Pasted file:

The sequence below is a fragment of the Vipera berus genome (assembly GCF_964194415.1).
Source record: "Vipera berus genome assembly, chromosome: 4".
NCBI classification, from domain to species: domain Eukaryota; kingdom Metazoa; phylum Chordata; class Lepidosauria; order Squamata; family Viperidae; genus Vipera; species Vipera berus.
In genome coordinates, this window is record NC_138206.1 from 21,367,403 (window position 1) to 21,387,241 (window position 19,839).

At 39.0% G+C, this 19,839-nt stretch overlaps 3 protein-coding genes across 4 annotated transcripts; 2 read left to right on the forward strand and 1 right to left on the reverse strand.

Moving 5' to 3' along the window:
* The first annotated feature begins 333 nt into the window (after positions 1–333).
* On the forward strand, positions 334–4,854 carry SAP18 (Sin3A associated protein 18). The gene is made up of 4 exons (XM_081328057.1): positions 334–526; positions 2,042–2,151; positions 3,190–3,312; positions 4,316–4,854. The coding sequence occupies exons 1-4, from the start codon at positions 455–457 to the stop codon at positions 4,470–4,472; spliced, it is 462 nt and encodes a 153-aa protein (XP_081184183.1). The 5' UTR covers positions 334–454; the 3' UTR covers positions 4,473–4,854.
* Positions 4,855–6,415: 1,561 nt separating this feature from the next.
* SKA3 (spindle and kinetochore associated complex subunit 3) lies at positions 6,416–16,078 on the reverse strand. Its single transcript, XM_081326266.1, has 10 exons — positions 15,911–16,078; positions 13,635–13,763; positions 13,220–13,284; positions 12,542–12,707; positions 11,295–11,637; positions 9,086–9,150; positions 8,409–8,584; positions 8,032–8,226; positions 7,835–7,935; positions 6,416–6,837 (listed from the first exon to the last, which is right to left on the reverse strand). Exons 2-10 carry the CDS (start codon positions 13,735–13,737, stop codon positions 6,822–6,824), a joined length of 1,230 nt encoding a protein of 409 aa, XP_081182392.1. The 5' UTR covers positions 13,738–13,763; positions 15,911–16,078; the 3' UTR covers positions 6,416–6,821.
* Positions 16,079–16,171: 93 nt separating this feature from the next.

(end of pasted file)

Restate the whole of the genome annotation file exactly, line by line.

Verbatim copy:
The sequence below is a fragment of the Vipera berus genome (assembly GCF_964194415.1).
Source record: "Vipera berus genome assembly, chromosome: 4".
NCBI classification, from domain to species: domain Eukaryota; kingdom Metazoa; phylum Chordata; class Lepidosauria; order Squamata; family Viperidae; genus Vipera; species Vipera berus.
In genome coordinates, this window is record NC_138206.1 from 21,367,403 (window position 1) to 21,387,241 (window position 19,839).

At 39.0% G+C, this 19,839-nt stretch overlaps 3 protein-coding genes across 4 annotated transcripts; 2 read left to right on the forward strand and 1 right to left on the reverse strand.

Moving 5' to 3' along the window:
* The first annotated feature begins 333 nt into the window (after positions 1–333).
* On the forward strand, positions 334–4,854 carry SAP18 (Sin3A associated protein 18). The gene is made up of 4 exons (XM_081328057.1): positions 334–526; positions 2,042–2,151; positions 3,190–3,312; positions 4,316–4,854. The coding sequence occupies exons 1-4, from the start codon at positions 455–457 to the stop codon at positions 4,470–4,472; spliced, it is 462 nt and encodes a 153-aa protein (XP_081184183.1). The 5' UTR covers positions 334–454; the 3' UTR covers positions 4,473–4,854.
* Positions 4,855–6,415: 1,561 nt separating this feature from the next.
* SKA3 (spindle and kinetochore associated complex subunit 3) lies at positions 6,416–16,078 on the reverse strand. Its single transcript, XM_081326266.1, has 10 exons — positions 15,911–16,078; positions 13,635–13,763; positions 13,220–13,284; positions 12,542–12,707; positions 11,295–11,637; positions 9,086–9,150; positions 8,409–8,584; positions 8,032–8,226; positions 7,835–7,935; positions 6,416–6,837 (listed from the first exon to the last, which is right to left on the reverse strand). Exons 2-10 carry the CDS (start codon positions 13,735–13,737, stop codon positions 6,822–6,824), a joined length of 1,230 nt encoding a protein of 409 aa, XP_081182392.1. The 5' UTR covers positions 13,738–13,763; positions 15,911–16,078; the 3' UTR covers positions 6,416–6,821.
* Positions 16,079–16,171: 93 nt separating this feature from the next.